Leptin concentrations increased with LPV/r and TPV/r200 but the increase in the LPV/r group was significant compared with the observed decrease in the TPV/r100 group (P = 0.015). A strong correlation between the changes in leptin and limb fat mass was observed (r = 0.67; P < 0.0001). The within-group change for leptin from baseline to week 48 was significant only for LPV/r (P = 0.001).
Total cholesterol and triglycerides increased in all groups, although the effects were greater in both TPV/r groups. The increase in HDL cholesterol was comparable in all groups. The ratio of total cholesterol:HDL cholesterol increased in both TPV groups (+0.3) but declined slightly (−0.1) in the LPV/r group. The within-group changes to week 48 were significant for all three parameters and all three treatments (P < 0.0001).
Over 48 weeks, TPV/r or LPV/r, each with TDF–3TC, increased limb fat mass, did not increase visceral abdominal fat, and was not associated with significant onset of insulin resistance or type 2 diabetes mellitus. A positive correlation was found between changes in limb fat and VAT, as would be expected in a wasted person who gains weight.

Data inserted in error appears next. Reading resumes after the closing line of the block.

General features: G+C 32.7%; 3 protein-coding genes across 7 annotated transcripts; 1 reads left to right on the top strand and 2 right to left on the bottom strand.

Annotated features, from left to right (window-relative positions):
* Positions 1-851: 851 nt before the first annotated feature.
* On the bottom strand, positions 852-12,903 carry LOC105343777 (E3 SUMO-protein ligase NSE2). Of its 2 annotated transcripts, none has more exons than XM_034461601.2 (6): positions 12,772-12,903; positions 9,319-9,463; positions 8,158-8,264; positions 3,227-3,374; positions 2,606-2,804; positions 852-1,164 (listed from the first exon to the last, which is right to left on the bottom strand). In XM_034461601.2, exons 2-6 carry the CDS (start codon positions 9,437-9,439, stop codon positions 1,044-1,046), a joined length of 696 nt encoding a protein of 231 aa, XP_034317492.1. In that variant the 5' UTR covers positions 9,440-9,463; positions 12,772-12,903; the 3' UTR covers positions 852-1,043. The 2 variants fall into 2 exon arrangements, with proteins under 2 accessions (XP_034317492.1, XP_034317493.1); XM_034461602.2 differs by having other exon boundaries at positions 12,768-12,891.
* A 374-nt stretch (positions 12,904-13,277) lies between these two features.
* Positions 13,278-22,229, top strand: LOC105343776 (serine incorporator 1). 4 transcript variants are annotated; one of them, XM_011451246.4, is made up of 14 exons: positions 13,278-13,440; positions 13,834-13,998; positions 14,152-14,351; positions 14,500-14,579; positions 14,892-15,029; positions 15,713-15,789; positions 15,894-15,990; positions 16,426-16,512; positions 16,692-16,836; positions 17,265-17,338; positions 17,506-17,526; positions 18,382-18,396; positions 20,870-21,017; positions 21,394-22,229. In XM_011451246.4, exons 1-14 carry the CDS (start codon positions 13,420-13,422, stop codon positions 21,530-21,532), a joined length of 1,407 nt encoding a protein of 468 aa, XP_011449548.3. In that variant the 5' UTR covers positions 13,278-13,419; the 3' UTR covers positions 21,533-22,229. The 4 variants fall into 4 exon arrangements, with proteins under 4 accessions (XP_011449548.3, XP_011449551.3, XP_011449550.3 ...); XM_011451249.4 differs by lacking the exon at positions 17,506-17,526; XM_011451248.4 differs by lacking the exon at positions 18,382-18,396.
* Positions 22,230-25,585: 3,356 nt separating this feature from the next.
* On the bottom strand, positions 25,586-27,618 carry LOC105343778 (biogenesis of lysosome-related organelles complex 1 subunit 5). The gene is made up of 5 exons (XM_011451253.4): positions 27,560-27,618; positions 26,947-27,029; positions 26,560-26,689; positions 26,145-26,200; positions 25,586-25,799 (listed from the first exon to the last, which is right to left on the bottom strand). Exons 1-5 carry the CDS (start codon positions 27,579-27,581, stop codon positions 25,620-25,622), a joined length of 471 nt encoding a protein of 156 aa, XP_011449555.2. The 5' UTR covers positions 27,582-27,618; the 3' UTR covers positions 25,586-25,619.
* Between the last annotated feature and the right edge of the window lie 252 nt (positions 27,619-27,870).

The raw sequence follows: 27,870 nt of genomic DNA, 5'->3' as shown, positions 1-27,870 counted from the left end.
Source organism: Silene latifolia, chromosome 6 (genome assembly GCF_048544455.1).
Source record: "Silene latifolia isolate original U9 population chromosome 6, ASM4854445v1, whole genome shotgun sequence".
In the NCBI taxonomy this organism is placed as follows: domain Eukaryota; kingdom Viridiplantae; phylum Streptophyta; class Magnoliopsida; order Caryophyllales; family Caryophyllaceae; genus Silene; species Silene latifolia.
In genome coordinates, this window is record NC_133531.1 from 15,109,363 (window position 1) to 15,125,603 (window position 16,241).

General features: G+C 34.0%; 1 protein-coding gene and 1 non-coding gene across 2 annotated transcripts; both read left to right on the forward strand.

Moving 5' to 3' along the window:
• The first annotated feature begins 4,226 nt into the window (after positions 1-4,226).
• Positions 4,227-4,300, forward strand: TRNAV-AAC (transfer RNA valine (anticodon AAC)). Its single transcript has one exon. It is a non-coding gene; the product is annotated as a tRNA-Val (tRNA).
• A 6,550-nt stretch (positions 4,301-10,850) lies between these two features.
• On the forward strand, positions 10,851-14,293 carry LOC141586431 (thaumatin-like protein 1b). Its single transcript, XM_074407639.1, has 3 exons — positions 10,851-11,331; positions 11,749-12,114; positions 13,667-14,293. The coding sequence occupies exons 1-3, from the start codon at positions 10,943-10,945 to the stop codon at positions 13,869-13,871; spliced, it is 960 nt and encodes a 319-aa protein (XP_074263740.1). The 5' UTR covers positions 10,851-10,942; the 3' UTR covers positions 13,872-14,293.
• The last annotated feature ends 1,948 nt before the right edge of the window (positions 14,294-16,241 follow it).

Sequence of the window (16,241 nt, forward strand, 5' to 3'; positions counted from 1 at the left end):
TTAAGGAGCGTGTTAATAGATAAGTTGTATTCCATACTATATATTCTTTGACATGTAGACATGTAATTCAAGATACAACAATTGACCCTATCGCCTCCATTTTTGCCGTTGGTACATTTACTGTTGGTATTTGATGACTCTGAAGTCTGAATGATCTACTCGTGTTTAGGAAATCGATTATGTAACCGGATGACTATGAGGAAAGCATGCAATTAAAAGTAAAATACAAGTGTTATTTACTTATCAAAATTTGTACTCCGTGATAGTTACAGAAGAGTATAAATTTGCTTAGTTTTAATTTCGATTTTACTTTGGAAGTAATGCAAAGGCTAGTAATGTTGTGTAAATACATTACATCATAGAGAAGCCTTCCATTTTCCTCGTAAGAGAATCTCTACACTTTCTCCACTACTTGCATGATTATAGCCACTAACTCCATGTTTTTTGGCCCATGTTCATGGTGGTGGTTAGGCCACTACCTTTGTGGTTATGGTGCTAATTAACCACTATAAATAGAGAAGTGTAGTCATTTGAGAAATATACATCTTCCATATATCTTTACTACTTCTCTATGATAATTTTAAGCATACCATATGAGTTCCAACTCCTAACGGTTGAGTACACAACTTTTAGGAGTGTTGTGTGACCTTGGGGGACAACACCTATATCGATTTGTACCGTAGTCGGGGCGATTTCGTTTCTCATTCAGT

The median increases in limb fat were somewhat lower in both TPV/r groups, especially after adjustment for baseline CD4+ lymphocyte counts as patients on LPV/r had a higher CD4+ count at baseline. Even though the LPV/r group had lower limb fat at baseline, the week-48 values were very similar for all treatments. Therefore, it is possible that the greater increase in limb fat seen in the LPV/r group after 48 weeks may be due to greater HIV-related fat wasting prior to baseline in these patients. The findings for limb fat were similar to those of recent, unpublished studies that evaluated initial ART that included a ritonavir-boosted protease inhibitor but excluded a NRTI [26,27]. Nevertheless, our data should be interpreted cautiously, as limb fat was only measured at week 48. It is possible that limb fat may fall with more prolonged exposure, although treatment with LPV/r without a tNRTI for up to 24 months was also not associated with an overall loss of limb fat .